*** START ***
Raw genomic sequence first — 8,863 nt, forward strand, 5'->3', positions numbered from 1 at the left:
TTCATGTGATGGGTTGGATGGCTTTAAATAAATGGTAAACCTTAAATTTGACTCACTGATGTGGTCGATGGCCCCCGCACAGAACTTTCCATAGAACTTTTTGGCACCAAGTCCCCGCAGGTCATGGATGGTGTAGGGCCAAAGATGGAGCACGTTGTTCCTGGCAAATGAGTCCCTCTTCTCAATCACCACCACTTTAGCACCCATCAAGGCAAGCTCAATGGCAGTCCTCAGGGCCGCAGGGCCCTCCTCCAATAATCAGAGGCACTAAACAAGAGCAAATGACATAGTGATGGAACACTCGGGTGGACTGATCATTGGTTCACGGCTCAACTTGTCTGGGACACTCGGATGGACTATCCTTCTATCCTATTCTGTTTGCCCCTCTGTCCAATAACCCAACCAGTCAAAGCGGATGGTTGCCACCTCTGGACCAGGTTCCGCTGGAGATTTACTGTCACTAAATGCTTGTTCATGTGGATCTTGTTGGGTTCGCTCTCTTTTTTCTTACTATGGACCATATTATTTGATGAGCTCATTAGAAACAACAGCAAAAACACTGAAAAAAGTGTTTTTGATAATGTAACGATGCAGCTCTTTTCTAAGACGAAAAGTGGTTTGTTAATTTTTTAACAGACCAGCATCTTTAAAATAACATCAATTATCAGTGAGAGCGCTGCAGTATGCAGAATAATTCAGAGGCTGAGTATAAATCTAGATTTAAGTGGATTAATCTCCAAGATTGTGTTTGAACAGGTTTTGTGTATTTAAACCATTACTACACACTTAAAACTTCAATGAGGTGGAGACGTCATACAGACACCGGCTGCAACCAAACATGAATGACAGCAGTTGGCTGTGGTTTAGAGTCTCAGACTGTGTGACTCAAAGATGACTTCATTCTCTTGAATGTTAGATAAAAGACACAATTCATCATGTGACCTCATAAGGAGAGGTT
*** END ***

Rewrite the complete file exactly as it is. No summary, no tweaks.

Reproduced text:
Raw genomic sequence first — 8,863 nt, forward strand, 5'->3', positions numbered from 1 at the left:
TTCATGTGATGGGTTGGATGGCTTTAAATAAATGGTAAACCTTAAATTTGACTCACTGATGTGGTCGATGGCCCCCGCACAGAACTTTCCATAGAACTTTTTGGCACCAAGTCCCCGCAGGTCATGGATGGTGTAGGGCCAAAGATGGAGCACGTTGTTCCTGGCAAATGAGTCCCTCTTCTCAATCACCACCACTTTAGCACCCATCAAGGCAAGCTCAATGGCAGTCCTCAGGGCCGCAGGGCCCTCCTCCAATAATCAGAGGCACTAAACAAGAGCAAATGACATAGTGATGGAACACTCGGGTGGACTGATCATTGGTTCACGGCTCAACTTGTCTGGGACACTCGGATGGACTATCCTTCTATCCTATTCTGTTTGCCCCTCTGTCCAATAACCCAACCAGTCAAAGCGGATGGTTGCCACCTCTGGACCAGGTTCCGCTGGAGATTTACTGTCACTAAATGCTTGTTCATGTGGATCTTGTTGGGTTCGCTCTCTTTTTTCTTACTATGGACCATATTATTTGATGAGCTCATTAGAAACAACAGCAAAAACACTGAAAAAAGTGTTTTTGATAATGTAACGATGCAGCTCTTTTCTAAGACGAAAAGTGGTTTGTTAATTTTTTAACAGACCAGCATCTTTAAAATAACATCAATTATCAGTGAGAGCGCTGCAGTATGCAGAATAATTCAGAGGCTGAGTATAAATCTAGATTTAAGTGGATTAATCTCCAAGATTGTGTTTGAACAGGTTTTGTGTATTTAAACCATTACTACACACTTAAAACTTCAATGAGGTGGAGACGTCATACAGACACCGGCTGCAACCAAACATGAATGACAGCAGTTGGCTGTGGTTTAGAGTCTCAGACTGTGTGACTCAAAGATGACTTCATTCTCTTGAATGTTAGATAAAAGACACAATTCATCATGTGACCTCATAAGGAGAGGTT